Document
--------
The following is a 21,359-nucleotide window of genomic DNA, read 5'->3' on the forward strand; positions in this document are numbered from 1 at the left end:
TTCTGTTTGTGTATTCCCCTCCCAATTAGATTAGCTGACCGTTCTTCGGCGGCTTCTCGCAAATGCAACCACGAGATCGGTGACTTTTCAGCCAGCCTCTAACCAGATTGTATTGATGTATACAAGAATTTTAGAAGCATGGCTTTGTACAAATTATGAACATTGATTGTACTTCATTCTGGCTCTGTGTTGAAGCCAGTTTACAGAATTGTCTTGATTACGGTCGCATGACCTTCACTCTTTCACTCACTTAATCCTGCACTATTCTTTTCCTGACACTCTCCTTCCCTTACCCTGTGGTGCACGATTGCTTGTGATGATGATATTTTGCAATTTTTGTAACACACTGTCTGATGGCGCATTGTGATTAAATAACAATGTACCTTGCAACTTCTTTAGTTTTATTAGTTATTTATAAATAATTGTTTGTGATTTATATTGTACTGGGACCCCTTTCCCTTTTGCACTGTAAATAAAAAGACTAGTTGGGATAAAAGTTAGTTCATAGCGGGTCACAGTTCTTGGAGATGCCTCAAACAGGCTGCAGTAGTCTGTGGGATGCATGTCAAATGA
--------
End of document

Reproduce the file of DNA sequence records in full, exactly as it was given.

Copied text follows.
The following is a 21,359-nucleotide window of genomic DNA, read 5'->3' on the forward strand; positions in this document are numbered from 1 at the left end:
TTCTGTTTGTGTATTCCCCTCCCAATTAGATTAGCTGACCGTTCTTCGGCGGCTTCTCGCAAATGCAACCACGAGATCGGTGACTTTTCAGCCAGCCTCTAACCAGATTGTATTGATGTATACAAGAATTTTAGAAGCATGGCTTTGTACAAATTATGAACATTGATTGTACTTCATTCTGGCTCTGTGTTGAAGCCAGTTTACAGAATTGTCTTGATTACGGTCGCATGACCTTCACTCTTTCACTCACTTAATCCTGCACTATTCTTTTCCTGACACTCTCCTTCCCTTACCCTGTGGTGCACGATTGCTTGTGATGATGATATTTTGCAATTTTTGTAACACACTGTCTGATGGCGCATTGTGATTAAATAACAATGTACCTTGCAACTTCTTTAGTTTTATTAGTTATTTATAAATAATTGTTTGTGATTTATATTGTACTGGGACCCCTTTCCCTTTTGCACTGTAAATAAAAAGACTAGTTGGGATAAAAGTTAGTTCATAGCGGGTCACAGTTCTTGGAGATGCCTCAAACAGGCTGCAGTAGTCTGTGGGATGCATGTCAAATGA